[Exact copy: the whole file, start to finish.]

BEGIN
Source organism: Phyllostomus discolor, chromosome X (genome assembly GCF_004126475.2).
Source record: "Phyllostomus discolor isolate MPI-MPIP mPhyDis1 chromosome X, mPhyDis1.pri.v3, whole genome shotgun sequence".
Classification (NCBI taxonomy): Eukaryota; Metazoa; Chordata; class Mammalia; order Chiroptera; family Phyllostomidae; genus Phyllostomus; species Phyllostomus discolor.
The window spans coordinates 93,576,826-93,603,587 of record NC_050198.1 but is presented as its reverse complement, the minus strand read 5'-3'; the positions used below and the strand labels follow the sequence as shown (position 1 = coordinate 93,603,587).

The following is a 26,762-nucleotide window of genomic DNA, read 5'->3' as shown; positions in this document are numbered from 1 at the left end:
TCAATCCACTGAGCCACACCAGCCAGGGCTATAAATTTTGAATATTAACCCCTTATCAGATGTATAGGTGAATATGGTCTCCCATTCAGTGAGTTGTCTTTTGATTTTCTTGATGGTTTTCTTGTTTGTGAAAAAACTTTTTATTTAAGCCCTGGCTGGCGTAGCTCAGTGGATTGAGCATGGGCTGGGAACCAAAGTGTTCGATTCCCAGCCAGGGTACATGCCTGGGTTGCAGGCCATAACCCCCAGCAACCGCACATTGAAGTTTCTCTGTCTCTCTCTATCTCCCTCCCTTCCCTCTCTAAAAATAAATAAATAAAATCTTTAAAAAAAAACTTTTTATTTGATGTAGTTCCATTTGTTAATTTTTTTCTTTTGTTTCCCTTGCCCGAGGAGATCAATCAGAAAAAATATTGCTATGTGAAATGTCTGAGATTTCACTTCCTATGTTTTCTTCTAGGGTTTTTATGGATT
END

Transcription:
Source organism: Phyllostomus discolor, chromosome X (genome assembly GCF_004126475.2).
Source record: "Phyllostomus discolor isolate MPI-MPIP mPhyDis1 chromosome X, mPhyDis1.pri.v3, whole genome shotgun sequence".
Classification (NCBI taxonomy): Eukaryota; Metazoa; Chordata; class Mammalia; order Chiroptera; family Phyllostomidae; genus Phyllostomus; species Phyllostomus discolor.
The window spans coordinates 93,576,826-93,603,587 of record NC_050198.1 but is presented as its reverse complement, the minus strand read 5'-3'; the positions used below and the strand labels follow the sequence as shown (position 1 = coordinate 93,603,587).

The following is a 26,762-nucleotide window of genomic DNA, read 5'->3' as shown; positions in this document are numbered from 1 at the left end:
TCAATCCACTGAGCCACACCAGCCAGGGCTATAAATTTTGAATATTAACCCCTTATCAGATGTATAGGTGAATATGGTCTCCCATTCAGTGAGTTGTCTTTTGATTTTCTTGATGGTTTTCTTGTTTGTGAAAAAACTTTTTATTTAAGCCCTGGCTGGCGTAGCTCAGTGGATTGAGCATGGGCTGGGAACCAAAGTGTTCGATTCCCAGCCAGGGTACATGCCTGGGTTGCAGGCCATAACCCCCAGCAACCGCACATTGAAGTTTCTCTGTCTCTCTCTATCTCCCTCCCTTCCCTCTCTAAAAATAAATAAATAAAATCTTTAAAAAAAAACTTTTTATTTGATGTAGTTCCATTTGTTAATTTTTTTCTTTTGTTTCCCTTGCCCGAGGAGATCAATCAGAAAAAATATTGCTATGTGAAATGTCTGAGATTTCACTTCCTATGTTTTCTTCTAGGGTTTTTATGGATT